How does stable mood, good energy, mental clarity and good deep sleep sound to you?
And those are not the only benefits you’ll get from lower serotonin, but also less inflammation, between circulation, stronger bones, higher testosterone and dopamine, better sex drive and sexual health and so much more.
Serotonin is a stress hormone that is increased when the body is under stress. Any stress can increase serotonin. Exercise to exhaustion, glycogen depletion, worry, fear, sleep deprivation, etc., can all increase serotonin.
In our modern-day lives, stress is almost inevitable and so is elevated serotonin. But we can lower it to make sure we become stress-resilient.
Just because I’m going to give you a stack to lower serotonin, doesn’t mean you have to use it for the rest of your life to keep serotonin in check, but rather to replete deficiencies. After that, you can rely only on diet for your nutrients if you want.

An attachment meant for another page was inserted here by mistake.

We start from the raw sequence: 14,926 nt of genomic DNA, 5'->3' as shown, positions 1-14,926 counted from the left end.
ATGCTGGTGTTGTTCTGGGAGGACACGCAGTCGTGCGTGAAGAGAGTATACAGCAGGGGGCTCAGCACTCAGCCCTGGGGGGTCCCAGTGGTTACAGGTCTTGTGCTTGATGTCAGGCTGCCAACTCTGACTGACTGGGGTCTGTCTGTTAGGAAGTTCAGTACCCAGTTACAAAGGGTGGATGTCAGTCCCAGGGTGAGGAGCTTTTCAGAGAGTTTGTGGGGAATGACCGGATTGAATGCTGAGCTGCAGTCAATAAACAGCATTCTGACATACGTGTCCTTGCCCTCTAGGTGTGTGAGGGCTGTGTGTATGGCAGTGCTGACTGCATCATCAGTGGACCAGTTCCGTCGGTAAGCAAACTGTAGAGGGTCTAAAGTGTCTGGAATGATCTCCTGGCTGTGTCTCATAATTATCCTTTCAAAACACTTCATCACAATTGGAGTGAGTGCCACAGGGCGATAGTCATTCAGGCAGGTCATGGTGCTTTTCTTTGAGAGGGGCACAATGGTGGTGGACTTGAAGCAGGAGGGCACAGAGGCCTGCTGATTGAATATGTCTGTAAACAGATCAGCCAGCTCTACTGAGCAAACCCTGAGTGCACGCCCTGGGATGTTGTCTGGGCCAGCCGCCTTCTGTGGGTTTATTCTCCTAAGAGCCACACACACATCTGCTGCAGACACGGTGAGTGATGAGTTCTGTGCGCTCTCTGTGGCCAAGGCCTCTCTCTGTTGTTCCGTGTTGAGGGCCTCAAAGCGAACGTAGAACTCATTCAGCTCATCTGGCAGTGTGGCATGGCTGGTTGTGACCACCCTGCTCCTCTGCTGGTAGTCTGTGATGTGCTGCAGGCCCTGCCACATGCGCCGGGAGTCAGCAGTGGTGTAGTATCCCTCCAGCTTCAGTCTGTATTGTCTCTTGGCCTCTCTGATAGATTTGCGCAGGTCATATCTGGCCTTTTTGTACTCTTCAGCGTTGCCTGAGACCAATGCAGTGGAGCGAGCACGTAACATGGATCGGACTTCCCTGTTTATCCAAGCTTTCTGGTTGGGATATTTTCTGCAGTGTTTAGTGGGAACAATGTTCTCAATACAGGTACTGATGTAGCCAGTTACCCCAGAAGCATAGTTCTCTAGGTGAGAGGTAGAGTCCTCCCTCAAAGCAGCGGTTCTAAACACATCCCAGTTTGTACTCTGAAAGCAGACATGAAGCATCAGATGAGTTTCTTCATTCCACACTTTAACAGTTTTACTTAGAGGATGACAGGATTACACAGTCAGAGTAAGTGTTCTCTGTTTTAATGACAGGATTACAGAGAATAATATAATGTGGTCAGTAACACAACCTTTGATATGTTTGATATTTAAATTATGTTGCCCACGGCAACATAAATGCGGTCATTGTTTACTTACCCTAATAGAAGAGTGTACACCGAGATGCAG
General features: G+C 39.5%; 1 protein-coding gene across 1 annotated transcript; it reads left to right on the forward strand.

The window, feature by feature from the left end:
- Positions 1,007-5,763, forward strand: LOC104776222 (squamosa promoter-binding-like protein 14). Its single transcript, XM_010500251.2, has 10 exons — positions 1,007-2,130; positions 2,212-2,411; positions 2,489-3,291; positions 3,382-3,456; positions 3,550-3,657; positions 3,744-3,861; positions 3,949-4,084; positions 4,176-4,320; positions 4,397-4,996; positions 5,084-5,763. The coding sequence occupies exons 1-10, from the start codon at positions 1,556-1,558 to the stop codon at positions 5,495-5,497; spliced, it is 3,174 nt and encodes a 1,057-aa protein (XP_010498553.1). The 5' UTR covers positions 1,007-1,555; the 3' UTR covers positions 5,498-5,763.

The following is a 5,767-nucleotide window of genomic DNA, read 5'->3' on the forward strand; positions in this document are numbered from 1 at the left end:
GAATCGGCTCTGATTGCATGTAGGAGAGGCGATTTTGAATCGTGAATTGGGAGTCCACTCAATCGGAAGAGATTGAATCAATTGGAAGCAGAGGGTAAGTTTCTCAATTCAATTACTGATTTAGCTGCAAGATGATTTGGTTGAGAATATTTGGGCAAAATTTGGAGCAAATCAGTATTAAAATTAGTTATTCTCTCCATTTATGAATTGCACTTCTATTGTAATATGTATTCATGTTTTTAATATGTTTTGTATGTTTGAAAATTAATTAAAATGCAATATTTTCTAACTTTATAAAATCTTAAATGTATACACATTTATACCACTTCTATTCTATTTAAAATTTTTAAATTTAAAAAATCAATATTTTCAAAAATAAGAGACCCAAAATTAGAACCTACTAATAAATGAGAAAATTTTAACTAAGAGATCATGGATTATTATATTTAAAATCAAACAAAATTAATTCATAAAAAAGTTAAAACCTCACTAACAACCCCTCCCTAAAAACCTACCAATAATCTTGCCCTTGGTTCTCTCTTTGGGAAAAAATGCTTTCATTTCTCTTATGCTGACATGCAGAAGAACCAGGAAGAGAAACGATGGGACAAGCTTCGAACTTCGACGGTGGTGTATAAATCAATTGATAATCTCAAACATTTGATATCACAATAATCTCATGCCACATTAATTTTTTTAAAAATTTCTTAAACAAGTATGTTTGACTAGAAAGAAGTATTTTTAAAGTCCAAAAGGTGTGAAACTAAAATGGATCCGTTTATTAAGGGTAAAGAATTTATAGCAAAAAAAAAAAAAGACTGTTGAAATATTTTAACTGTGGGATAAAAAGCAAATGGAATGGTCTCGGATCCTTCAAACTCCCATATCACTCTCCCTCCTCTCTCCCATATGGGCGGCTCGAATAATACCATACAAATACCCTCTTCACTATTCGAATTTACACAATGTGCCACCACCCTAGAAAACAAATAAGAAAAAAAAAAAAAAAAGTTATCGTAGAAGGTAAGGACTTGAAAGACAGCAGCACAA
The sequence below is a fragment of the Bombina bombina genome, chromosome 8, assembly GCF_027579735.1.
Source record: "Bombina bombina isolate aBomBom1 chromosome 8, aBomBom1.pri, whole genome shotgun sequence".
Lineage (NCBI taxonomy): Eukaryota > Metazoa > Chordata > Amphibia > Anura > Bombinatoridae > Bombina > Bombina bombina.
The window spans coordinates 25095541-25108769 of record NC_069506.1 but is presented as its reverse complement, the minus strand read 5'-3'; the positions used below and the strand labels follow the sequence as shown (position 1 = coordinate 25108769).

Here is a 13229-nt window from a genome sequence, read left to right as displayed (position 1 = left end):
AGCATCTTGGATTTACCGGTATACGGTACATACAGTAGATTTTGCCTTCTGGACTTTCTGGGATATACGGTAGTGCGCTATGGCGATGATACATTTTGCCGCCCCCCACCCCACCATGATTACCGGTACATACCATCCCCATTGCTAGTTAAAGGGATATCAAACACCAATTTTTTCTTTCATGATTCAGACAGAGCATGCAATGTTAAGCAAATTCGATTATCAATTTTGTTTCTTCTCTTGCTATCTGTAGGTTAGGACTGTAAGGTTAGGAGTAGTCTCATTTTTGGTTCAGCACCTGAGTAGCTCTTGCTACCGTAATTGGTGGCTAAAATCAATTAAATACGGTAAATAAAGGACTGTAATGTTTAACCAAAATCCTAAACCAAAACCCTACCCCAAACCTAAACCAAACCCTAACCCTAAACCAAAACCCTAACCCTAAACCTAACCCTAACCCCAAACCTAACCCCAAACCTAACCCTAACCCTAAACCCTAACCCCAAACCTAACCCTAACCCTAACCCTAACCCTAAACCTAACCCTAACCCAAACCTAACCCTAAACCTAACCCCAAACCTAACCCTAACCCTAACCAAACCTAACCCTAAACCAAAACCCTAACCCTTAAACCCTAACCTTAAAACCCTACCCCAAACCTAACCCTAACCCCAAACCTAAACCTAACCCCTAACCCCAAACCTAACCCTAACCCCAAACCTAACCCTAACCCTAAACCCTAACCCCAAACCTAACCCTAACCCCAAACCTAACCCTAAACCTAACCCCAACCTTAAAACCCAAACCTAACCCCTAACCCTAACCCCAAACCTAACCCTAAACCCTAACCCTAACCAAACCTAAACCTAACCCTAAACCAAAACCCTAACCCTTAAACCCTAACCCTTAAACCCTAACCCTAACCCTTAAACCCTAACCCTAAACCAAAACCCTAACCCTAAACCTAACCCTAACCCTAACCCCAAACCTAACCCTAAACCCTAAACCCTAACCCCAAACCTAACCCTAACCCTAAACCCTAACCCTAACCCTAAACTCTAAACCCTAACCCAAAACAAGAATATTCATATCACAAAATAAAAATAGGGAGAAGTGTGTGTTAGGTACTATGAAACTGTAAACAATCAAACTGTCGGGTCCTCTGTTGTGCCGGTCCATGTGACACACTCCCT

Main components of the anti-serotonin stack
Two of the most important ingredients of this stack is vitamin B1 and magnesium. And the reason why is because they are essential for energy production and are rapidly depleted by stress.
#1 Vitamin B1
Low vitamin B1 levels in the body reduce ATP production from glucose, creates a state of low oxygen (hypoxia; due to low CO2 production) and increases brain serotonin synthesis and impair 5-HIAA (the breakdown metabolite of serotonin) efflux from the brain (R).
A common feature of stress is that it sensitizes the serotonin receptors 5-HT2, which exacerbates stress. A vitamin B1 deficiency also sensitizes the 5-HT2 receptors (R). Overactive 5-HT2 receptor expression can contribute to symptoms such as depression, anxiety, fear, PTSD like symptoms, hyperactive stress responses, overeating, poor sleep, etc.